Summer has arrived in the Kilpatrick Hills. The flooers are blooming, the wee creatures are crawling, jumping and biting and the neds are setting fire to it all.
In amongst my fun at running around the perimeter deer fence looking for any holes in it, I have been doing my wildlife logging which has meant seeing lots of new bird varieties arrive at the Lang Craigs. No idea what they are, but they are very pretty. Seems that with quickly growing and budding trees, new things arrive to perch on them and eat them. Yay, go nature!
However, accessible and lovely hillsides are also a magnet for stoopids, when the phone went on Saturday tea time I wasn’t expecting to be pulling on my hill gear again and running up the hillside to a fire, which I am indeed blaming on neds.
Pastor Bob who runs Overtoun House had already opened the gates for the fire brigade and the two tenders were there ahead of me. By the time I got to the site of the fire some already burst looking firefighters were beating out the flames. They’d had a good bit of a climb with their heavy gear, and it was bloody warm in the evening sun without the flames.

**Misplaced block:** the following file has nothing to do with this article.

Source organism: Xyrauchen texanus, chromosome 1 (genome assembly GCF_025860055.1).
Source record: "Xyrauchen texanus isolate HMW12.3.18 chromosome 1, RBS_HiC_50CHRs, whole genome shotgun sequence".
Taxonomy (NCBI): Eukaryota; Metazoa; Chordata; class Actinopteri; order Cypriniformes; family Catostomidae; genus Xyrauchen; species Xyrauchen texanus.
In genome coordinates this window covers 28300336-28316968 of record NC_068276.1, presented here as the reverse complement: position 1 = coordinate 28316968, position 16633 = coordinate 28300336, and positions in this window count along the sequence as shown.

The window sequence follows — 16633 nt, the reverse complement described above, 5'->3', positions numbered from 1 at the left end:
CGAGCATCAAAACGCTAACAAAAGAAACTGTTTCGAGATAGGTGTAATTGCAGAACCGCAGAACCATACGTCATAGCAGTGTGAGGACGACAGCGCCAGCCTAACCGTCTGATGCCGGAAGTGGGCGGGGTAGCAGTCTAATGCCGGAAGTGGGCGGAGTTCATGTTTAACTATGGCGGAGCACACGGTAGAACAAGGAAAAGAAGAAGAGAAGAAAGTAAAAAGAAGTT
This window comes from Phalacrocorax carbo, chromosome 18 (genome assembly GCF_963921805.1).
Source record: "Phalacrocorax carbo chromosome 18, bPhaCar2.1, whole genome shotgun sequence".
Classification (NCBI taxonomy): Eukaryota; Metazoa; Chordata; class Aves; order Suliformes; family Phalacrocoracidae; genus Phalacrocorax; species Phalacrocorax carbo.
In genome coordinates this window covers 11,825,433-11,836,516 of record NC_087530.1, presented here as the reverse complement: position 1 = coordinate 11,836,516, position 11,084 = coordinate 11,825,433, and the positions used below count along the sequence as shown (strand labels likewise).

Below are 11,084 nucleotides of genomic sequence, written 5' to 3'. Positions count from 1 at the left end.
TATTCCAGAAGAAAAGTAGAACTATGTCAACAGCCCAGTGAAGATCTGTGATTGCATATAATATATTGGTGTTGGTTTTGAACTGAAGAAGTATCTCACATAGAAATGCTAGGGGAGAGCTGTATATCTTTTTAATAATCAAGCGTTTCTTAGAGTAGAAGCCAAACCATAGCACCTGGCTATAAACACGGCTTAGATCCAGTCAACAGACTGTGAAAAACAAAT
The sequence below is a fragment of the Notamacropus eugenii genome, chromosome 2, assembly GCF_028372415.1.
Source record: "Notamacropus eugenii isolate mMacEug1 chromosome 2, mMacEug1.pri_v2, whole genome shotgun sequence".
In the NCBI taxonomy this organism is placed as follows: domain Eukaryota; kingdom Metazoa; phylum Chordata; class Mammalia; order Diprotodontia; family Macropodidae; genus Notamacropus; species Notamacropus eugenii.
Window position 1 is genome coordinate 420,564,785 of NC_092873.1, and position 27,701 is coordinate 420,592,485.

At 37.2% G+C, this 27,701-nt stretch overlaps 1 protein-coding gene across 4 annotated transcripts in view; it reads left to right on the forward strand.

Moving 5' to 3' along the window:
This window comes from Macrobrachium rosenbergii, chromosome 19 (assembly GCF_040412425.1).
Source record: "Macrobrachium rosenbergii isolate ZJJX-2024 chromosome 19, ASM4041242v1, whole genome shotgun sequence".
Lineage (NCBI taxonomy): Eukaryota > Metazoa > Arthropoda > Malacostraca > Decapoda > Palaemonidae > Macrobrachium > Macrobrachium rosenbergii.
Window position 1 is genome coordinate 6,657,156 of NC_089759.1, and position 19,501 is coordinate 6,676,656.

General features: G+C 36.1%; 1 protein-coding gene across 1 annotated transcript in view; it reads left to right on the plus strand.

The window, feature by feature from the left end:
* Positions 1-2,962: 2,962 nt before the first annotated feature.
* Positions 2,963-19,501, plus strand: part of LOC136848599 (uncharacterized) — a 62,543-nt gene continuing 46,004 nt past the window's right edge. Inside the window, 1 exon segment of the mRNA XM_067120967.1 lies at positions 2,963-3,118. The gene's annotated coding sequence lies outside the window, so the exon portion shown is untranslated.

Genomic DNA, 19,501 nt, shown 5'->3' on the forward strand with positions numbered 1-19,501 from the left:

Losing the young trees would have been a disaster, singeing a visitor wouldn’t have been so handy either but the light breeze had blown the flames around and past a lot of the trees from the initial heavily burned area. It could have been worse. So, the helicopter wasn’t needed, I was glad of this as I was the only Woodland Trust representative on site and I would have had to pay for it.
Once the fire fighters had gone I had the site to myself, the ground hissed and popped, smoke occasionally puffed up energetically and then died away for a lack of any more fuel. Soon it was silent but for the burn running below me at the bend where it scoops out a chunk of the steep opposite bank, exposing the layers of rock and ash from this once volcanic area.
I walked around, the fire was dead, I heard birds again, I saw walkers. How quickly normality resumed. Only 250m of black ground to tell the earlier tale.